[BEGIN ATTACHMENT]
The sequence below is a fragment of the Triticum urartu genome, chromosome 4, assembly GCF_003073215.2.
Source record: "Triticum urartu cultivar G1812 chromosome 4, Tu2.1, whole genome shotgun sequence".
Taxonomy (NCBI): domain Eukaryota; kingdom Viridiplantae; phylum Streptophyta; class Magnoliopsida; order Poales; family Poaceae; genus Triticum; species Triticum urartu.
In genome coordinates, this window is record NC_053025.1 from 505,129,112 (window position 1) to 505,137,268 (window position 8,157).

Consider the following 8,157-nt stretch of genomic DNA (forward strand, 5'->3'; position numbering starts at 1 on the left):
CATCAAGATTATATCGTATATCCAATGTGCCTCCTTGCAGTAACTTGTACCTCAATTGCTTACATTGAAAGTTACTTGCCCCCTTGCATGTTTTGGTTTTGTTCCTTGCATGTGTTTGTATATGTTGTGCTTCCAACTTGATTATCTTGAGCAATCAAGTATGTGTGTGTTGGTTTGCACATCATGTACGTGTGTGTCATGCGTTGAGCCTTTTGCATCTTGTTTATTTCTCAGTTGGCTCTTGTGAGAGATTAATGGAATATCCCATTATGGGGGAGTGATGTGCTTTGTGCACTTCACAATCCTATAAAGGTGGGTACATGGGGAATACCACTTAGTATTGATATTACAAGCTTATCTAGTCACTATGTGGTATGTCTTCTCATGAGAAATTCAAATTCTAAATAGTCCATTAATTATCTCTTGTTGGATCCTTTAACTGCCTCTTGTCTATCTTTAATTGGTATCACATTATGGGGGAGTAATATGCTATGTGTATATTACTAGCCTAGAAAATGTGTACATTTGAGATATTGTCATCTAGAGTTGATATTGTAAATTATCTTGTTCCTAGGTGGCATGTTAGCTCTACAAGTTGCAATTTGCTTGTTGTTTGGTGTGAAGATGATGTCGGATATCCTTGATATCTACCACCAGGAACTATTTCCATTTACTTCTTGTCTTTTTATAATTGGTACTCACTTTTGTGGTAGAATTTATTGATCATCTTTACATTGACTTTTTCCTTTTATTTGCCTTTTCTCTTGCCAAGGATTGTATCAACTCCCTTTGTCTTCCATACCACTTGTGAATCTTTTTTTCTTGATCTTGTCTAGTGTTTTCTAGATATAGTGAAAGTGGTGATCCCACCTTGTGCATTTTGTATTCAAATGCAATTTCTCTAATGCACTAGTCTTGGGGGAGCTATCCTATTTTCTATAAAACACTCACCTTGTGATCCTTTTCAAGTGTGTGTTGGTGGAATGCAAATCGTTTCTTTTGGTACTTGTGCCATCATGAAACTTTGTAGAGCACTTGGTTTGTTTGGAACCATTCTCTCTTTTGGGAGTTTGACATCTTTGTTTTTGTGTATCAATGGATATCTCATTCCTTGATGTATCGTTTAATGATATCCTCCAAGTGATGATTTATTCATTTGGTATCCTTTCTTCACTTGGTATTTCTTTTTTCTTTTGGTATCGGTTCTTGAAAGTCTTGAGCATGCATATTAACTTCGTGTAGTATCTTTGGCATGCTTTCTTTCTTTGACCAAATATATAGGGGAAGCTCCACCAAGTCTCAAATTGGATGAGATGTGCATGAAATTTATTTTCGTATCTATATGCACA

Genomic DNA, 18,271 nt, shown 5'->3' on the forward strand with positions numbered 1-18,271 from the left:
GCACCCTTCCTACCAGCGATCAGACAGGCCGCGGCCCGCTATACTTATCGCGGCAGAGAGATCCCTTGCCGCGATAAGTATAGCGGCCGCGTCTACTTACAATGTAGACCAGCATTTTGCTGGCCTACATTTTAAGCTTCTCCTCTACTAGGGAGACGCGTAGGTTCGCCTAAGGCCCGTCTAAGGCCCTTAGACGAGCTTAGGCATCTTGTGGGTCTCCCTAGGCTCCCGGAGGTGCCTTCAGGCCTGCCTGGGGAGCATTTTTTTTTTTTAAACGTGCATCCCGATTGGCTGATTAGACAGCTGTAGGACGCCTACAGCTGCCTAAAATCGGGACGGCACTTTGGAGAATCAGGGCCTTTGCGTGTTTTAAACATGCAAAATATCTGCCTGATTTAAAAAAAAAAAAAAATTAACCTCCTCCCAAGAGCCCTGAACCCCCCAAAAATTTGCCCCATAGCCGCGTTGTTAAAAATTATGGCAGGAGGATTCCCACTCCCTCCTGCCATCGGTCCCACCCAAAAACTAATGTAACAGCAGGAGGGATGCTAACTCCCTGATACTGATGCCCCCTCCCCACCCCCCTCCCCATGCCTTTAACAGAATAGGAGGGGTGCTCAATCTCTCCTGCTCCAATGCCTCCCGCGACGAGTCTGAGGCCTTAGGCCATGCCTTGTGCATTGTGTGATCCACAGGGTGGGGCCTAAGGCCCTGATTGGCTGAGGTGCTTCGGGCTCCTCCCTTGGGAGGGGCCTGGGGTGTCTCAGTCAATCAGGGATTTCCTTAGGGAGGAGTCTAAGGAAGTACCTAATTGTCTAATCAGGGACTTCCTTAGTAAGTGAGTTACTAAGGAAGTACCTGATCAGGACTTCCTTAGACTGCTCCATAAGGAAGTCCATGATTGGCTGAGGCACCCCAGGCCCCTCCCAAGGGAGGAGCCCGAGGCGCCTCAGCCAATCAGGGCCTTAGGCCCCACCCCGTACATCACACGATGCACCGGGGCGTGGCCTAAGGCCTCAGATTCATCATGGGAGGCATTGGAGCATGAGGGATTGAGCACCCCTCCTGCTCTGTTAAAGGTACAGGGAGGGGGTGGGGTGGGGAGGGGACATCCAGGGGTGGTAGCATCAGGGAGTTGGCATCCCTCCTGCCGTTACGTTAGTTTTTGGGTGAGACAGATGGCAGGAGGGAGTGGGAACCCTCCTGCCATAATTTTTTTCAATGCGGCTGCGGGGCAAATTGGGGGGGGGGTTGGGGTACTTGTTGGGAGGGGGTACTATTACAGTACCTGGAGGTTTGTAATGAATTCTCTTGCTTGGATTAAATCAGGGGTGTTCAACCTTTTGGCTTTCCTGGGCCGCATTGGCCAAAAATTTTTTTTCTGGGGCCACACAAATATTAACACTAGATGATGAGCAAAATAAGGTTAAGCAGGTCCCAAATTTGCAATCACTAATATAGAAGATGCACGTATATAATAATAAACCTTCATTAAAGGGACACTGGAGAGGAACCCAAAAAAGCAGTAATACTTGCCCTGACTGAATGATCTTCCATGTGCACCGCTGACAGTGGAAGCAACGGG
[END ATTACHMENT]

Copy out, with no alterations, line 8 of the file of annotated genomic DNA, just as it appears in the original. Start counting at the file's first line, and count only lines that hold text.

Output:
GCACCCTTCCTACCAGCGATCAGACAGGCCGCGGCCCGCTATACTTATCGCGGCAGAGAGATCCCTTGCCGCGATAAGTATAGCGGCCGCGTCTACTTACAATGTAGACCAGCATTTTGCTGGCCTACATTTTAAGCTTCTCCTCTACTAGGGAGACGCGTAGGTTCGCCTAAGGCCCGTCTAAGGCCCTTAGACGAGCTTAGGCATCTTGTGGGTCTCCCTAGGCTCCCGGAGGTGCCTTCAGGCCTGCCTGGGGAGCATTTTTTTTTTTTAAACGTGCATCCCGATTGGCTGATTAGACAGCTGTAGGACGCCTACAGCTGCCTAAAATCGGGACGGCACTTTGGAGAATCAGGGCCTTTGCGTGTTTTAAACATGCAAAATATCTGCCTGATTTAAAAAAAAAAAAAAATTAACCTCCTCCCAAGAGCCCTGAACCCCCCAAAAATTTGCCCCATAGCCGCGTTGTTAAAAATTATGGCAGGAGGATTCCCACTCCCTCCTGCCATCGGTCCCACCCAAAAACTAATGTAACAGCAGGAGGGATGCTAACTCCCTGATACTGATGCCCCCTCCCCACCCCCCTCCCCATGCCTTTAACAGAATAGGAGGGGTGCTCAATCTCTCCTGCTCCAATGCCTCCCGCGACGAGTCTGAGGCCTTAGGCCATGCCTTGTGCATTGTGTGATCCACAGGGTGGGGCCTAAGGCCCTGATTGGCTGAGGTGCTTCGGGCTCCTCCCTTGGGAGGGGCCTGGGGTGTCTCAGTCAATCAGGGATTTCCTTAGGGAGGAGTCTAAGGAAGTACCTAATTGTCTAATCAGGGACTTCCTTAGTAAGTGAGTTACTAAGGAAGTACCTGATCAGGACTTCCTTAGACTGCTCCATAAGGAAGTCCATGATTGGCTGAGGCACCCCAGGCCCCTCCCAAGGGAGGAGCCCGAGGCGCCTCAGCCAATCAGGGCCTTAGGCCCCACCCCGTACATCACACGATGCACCGGGGCGTGGCCTAAGGCCTCAGATTCATCATGGGAGGCATTGGAGCATGAGGGATTGAGCACCCCTCCTGCTCTGTTAAAGGTACAGGGAGGGGGTGGGGTGGGGAGGGGACATCCAGGGGTGGTAGCATCAGGGAGTTGGCATCCCTCCTGCCGTTACGTTAGTTTTTGGGTGAGACAGATGGCAGGAGGGAGTGGGAACCCTCCTGCCATAATTTTTTTCAATGCGGCTGCGGGGCAAATTGGGGGGGGGGTTGGGGTACTTGTTGGGAGGGGGTACTATTACAGTACCTGGAGGTTTGTAATGAATTCTCTTGCTTGGATTAAATCAGGGGTGTTCAACCTTTTGGCTTTCCTGGGCCGCATTGGCCAAAAATTTTTTTTCTGGGGCCACACAAATATTAACACTAGATGATGAGCAAAATAAGGTTAAGCAGGTCCCAAATTTGCAATCACTAATATAGAAGATGCACGTATATAATAATAAACCTTCATTAAAGGGACACTGGAGAGGAACCCAAAAAAGCAGTAATACTTGCCCTGACTGAATGATCTTCCATGTGCACCGCTGACAGTGGAAGCAACGGG